High Court Decision Means Google Can Expect More Appeals
RTBF is one of a range of European initiatives to protect the privacy of individuals. How will recent developments affect the future of search?
In the information age, we are only too well aware of the sheer volume of data that exists about us on a range of databases. Some of that information is in the public domain, and it is natural that there will be occasions when we would prefer to have it removed.
One of the tenets of the new GDPR is to give individuals control over personal data that is held by others, so the EU’s Right to Be Forgotten (RTBF) dovetails closely with this principle. Established in 2014, it gives individuals the right to ask search engines like Google to remove certain urls from their results page. Since the ruling, Google has received more than 2.5 million requests, and has granted the request in 43 percent of cases. RTBF is a key component of reputation management, but could be a double edged sword for businesses.
Any business or individual wants to show themselves in the best possible light. It is important from a marketing and SEO perspective to show your business as an authority in its industry and to ensure web content, news stories, blog posts, social media content and the like all work towards that end.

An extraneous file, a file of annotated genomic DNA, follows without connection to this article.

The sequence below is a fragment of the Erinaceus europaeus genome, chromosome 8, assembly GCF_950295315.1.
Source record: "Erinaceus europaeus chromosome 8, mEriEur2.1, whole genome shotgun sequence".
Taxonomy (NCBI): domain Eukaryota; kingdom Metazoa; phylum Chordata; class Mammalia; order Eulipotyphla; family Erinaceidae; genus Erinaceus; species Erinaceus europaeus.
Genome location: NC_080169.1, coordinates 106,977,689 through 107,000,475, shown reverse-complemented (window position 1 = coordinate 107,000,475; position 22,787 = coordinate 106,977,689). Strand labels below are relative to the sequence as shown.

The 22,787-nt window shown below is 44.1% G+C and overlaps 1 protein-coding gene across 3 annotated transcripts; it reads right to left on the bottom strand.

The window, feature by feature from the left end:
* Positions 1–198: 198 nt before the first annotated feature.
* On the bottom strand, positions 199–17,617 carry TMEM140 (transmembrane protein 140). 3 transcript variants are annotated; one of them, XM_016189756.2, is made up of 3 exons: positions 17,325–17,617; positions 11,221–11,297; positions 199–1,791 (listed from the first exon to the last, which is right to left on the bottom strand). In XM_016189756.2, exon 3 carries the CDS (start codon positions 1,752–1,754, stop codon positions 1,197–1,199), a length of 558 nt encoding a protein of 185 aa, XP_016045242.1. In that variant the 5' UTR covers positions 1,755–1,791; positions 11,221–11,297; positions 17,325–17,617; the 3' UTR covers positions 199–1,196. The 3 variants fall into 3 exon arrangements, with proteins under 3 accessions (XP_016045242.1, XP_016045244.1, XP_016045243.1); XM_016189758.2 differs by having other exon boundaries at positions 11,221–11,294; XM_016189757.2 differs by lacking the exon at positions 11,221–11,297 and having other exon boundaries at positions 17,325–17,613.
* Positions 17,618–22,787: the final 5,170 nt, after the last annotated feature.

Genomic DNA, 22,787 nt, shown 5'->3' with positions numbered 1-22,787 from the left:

When businesses go to the time and effort to cultivate web pages that achieve these goals, the last thing they want to happen is for the urls to be delisted due to an individual being granted a RTBF request.
Why do people submit RTBF requests?
The reasons why an individual might submit an RTBF request are many and varied. Some might have moved on in their lives or careers and no longer wish to be associated with a particular business. Others might feel that the content shows them in a bad light – for example, a nightclub might post images of revellers enjoying themselves on a Friday night, but in the cold light of day on a Monday morning, it is easy to imagine individuals taking objection to the pictures. And sometimes there are news stories about individuals that chronicle events in their lives that they would prefer to forget.
Still others simply feel that they already have a digital footprint that is out of control and would prefer to protect their privacy and anonymity.
How does Google decide
Till now, Google has turned down more requests than it has granted. Clearly, the company has to balance the rights of the individual against public interest. There is always going to be a degree of subjectivity here, but the recent High Court decision to overturn Google’s refusal to remove details of an individual’s criminal past from search results will certainly have repercussions.
For one thing, it will be sure to signal similar legal appeals, and for another, it is likely to affect Google’s thinking in dealing with future requests.
What can businesses do?
From a business perspective, the ideal situation is not to be faced with RTBF requests and their potential consequences in the first place. That means taking the privacy rights of individuals such as customers and employees seriously, and always obtaining their consent before sharing any personal information or images on company webpages.